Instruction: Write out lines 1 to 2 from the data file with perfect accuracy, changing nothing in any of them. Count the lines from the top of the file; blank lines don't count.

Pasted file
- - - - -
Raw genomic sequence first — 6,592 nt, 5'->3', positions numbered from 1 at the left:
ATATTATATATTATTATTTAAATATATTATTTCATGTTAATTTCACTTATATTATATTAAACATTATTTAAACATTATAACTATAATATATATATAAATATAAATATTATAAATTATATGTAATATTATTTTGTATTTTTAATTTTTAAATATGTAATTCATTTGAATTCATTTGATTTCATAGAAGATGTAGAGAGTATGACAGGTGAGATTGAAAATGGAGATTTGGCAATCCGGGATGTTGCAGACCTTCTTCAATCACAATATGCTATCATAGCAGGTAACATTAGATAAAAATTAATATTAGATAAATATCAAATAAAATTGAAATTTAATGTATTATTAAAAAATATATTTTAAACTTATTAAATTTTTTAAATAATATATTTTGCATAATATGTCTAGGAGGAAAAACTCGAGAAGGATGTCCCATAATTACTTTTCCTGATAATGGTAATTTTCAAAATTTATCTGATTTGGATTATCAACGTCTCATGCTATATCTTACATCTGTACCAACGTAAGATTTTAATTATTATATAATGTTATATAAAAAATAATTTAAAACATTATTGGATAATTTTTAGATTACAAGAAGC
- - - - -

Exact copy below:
Raw genomic sequence first — 6,592 nt, 5'->3', positions numbered from 1 at the left:
ATATTATATATTATTATTTAAATATATTATTTCATGTTAATTTCACTTATATTATATTAAACATTATTTAAACATTATAACTATAATATATATATAAATATAAATATTATAAATTATATGTAATATTATTTTGTATTTTTAATTTTTAAATATGTAATTCATTTGAATTCATTTGATTTCATAGAAGATGTAGAGAGTATGACAGGTGAGATTGAAAATGGAGATTTGGCAATCCGGGATGTTGCAGACCTTCTTCAATCACAATATGCTATCATAGCAGGTAACATTAGATAAAAATTAATATTAGATAAATATCAAATAAAATTGAAATTTAATGTATTATTAAAAAATATATTTTAAACTTATTAAATTTTTTAAATAATATATTTTGCATAATATGTCTAGGAGGAAAAACTCGAGAAGGATGTCCCATAATTACTTTTCCTGATAATGGTAATTTTCAAAATTTATCTGATTTGGATTATCAACGTCTCATGCTATATCTTACATCTGTACCAACGTAAGATTTTAATTATTATATAATGTTATATAAAAAATAATTTAAAACATTATTGGATAATTTTTAGATTACAAGAAGC